The Death of Stalin’s Son - 5 minutes read
Shortly after the defeat of Nazi Germany in May 1945, Allied military intelligence agents unearthed a container of top secret files in the garden of a senior German diplomat. One set of microfilmed documents contained a report into the shooting of a Soviet prisoner of war by an SS guard at Sachsenhausen concentration camp on 14 April 1943. The victim was a 36-year-old Red Army artillery lieutenant named Yakov Dzhugashvili.
There was nothing remarkable in the death of a Soviet soldier in Nazi captivity. In the first 12 months of Adolf Hitler’s invasion of the USSR, an estimated 2.8 million Red Army prisoners had succumbed to starvation, exposure and disease while in German hands. However, as the SS report made clear, Yakov Dzhugashvili was no ordinary prisoner. He was the eldest son of Joseph Vissarionovich Dzhugashvili, better known to the world as Joseph Stalin.
Aware of the significance of the death of such a high-status prisoner in his custody, the SS chief Heinrich Himmler forwarded the report to the foreign minister, Joachim Ribbentrop, on 22 April 1943, claiming that Dzhugashvili had died while trying to escape. Ribbentrop prudently decided not to release the news to the Nazi press and the report was duly filed away. Had it not been removed from Berlin in the final month of war in Europe along with other German state documents, Himmler’s report might never have survived. Once in Allied hands, it was despatched to London for proper examination.
Not much was known in the British Foreign Office about Stalin’s eldest child. Dzhugashvili was born in March 1907 to Stalin’s first wife, Ekaterina neé Svanidze. Ekaterina succumbed to tuberculosis when he was only a few months old, leaving him in the care of an aunt in Georgia. Father and son would not meet again until almost four years after the October Revolution in 1917, by which time Stalin was a rising star in the Bolshevik regime.
When he joined his father in Moscow, the 14-year-old Yakov could barely speak a word of Russian. Stalin came to regard his son as a weakling unworthy of his affection or respect. On being told that Yakov had tried to kill himself with a pistol over an unhappy love affair, Stalin scornfully exclaimed, ‘He can’t even shoot straight!’ The one bright spot in Yakov’s life was his father’s second wife, Nadezhda Alliluyeva. Yakov regarded Nadezhda, who was only six years older than him, as more like a devoted sister than a stepmother. In November 1932, she killed herself. Some whispered that the cause was her despair over the effect of Stalin’s ruthless policies on the Soviet people; others secretly opined that it was the revulsion she felt for her husband.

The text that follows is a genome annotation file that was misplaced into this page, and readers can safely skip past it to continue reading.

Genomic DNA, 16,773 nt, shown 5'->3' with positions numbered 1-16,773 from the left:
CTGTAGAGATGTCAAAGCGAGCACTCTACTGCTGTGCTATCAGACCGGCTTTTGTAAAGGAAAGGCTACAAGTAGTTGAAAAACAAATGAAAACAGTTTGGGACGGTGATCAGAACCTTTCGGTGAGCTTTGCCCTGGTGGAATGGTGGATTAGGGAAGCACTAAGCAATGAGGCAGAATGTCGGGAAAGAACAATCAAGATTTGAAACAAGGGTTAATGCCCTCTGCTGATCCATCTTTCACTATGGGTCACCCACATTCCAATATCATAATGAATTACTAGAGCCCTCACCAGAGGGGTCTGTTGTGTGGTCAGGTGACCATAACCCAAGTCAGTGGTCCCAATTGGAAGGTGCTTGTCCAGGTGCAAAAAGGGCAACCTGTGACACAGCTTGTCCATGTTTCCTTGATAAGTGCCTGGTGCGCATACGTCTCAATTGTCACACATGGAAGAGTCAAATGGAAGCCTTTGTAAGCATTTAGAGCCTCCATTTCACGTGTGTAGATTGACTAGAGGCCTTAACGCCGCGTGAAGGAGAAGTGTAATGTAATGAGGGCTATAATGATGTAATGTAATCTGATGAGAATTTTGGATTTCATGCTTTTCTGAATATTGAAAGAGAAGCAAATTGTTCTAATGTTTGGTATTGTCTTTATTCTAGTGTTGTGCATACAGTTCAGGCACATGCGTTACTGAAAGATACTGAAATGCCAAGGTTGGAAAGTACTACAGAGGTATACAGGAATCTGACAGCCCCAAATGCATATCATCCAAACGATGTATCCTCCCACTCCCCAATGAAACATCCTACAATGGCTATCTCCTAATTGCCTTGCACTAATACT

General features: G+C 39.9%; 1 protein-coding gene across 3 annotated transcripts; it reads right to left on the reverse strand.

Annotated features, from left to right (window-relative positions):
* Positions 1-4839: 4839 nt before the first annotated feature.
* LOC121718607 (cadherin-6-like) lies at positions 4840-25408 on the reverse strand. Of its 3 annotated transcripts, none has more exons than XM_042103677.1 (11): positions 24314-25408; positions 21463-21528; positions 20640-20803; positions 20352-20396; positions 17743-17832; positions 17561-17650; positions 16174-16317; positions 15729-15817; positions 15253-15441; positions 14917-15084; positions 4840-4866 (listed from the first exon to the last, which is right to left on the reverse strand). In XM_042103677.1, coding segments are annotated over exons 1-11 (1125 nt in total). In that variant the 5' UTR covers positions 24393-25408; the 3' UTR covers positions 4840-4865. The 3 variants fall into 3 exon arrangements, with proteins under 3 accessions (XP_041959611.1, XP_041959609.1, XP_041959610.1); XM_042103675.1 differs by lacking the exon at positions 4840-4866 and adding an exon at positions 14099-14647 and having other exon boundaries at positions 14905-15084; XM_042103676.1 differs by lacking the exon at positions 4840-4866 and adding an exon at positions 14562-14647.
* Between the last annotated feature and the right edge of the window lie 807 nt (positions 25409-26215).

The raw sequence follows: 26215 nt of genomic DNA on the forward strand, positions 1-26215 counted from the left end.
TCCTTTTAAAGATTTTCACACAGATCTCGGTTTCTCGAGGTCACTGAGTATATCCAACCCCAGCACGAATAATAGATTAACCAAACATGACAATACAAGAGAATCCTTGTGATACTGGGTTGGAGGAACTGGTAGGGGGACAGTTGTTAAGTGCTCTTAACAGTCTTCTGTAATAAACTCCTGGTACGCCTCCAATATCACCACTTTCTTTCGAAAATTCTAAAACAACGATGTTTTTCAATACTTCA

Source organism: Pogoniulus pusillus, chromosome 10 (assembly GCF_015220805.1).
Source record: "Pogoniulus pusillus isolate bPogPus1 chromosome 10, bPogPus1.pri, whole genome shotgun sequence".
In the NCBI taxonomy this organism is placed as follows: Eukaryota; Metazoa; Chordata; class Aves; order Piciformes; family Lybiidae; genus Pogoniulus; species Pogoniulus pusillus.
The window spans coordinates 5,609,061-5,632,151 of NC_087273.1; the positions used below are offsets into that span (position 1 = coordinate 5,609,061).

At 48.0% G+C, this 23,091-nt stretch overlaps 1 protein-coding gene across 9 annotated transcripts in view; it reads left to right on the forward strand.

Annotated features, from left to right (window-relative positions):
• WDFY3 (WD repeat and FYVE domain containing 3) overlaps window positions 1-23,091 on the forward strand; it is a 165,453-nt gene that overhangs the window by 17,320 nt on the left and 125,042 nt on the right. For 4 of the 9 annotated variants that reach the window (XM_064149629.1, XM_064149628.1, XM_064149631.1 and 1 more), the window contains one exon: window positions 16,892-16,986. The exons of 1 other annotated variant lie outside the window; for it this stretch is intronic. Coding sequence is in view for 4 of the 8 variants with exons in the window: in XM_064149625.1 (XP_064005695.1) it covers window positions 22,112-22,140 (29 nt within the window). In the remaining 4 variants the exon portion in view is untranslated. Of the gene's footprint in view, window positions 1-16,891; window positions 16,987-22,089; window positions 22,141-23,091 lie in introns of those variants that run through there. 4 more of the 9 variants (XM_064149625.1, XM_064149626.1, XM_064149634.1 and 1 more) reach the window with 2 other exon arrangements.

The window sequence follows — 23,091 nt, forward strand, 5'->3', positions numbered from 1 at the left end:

With Nadezhda’s death, Yakov lost an important ally in his father’s inner circle as well as a dear friend. He managed to escape Stalin’s bullying several years later by joining the Red Army. The move had fateful consequences. Shortly after the start of Nazi Germany’s invasion of the Soviet Union on 22 June 1941 his artillery unit was annihilated and he was taken prisoner. Having established Yakov’s identity, his captors gleefully announced the news to the world. However, he adamantly resisted all their attempts to get him to denounce his father’s regime.
In early 1943, the Germans offered to swap Yakov for Field Marshal Friedrich Paulus, whom the Red Army had captured at Stalingrad. Stalin allegedly turned the offer down, saying: ‘I will not trade a Marshal for a Lieutenant.’ By this time, Dzhugashvili was being held at Sachsenhausen concentration camp outside Berlin in a special compound for ‘prominent persons’ and persistent Allied escapees. Here he shared a hut with another Soviet officer, Vassily Kokodin, a nephew of Stalin’s foreign minister, Vyacheslav Molotov, and with four British prisoners of war.
Compared with the conditions endured by the rest of Sachsenhausen’s inmates, their quarters were comfortable. However, the SS report into Yakov’s death mentioned frequent disagreements between the two Soviet prisoners and their reluctant British companions that made him seriously depressed. The final straw seemed to have been the accusation from the Britons that Dzhugashvili and Kokodin had deliberately fouled the communal latrine. Just before nightfall on 14 April 1943 Yakov strode out of his hut towards the surrounding electrified barbed wire fence. According to the SS report, a sentry ordered him to halt. When he refused, the sentry, obeying standing orders, opened fire, killing him instantly. Yakov’s actions were those of a man bent on suicide.
As officials in Whitehall waited for a full translation of the SS report, they discussed with US diplomats the idea of informing Stalin how his son had died. The conference between Stalin, Winston Churchill and Harry Truman at Potsdam in July 1945 seemed to be ideal for this purpose. However, once the complete document had been studied, the Foreign Office quickly abandoned the plan, with one diplomat concluding that he and his colleagues ‘do not think the evidence would give [Stalin] any comfort and it would be naturally distasteful to us to draw attention to the Anglo-Russian quarrels which preceded the death of his son’.
The file on Dzhugashvili was closed and its contents would remain a secret until it was declassified three decades later. Did Stalin ever discover how his son died? In January 1951, The Daily Telegraph ran a report about ‘a curious quest by Russian agents in Germany’ to investigate Yakov’s disappearance, with a reward of one million roubles for a definite lead. No follow-up story ever appeared.
Joseph Stalin died in March 1953, aged 75, leaving behind little evidence to suggest that he lamented the death of his eldest child any more than he had mourned those who had perished while he ruled over the Soviet Union.
James Barker is a freelance television producer.
Source: History Today Feed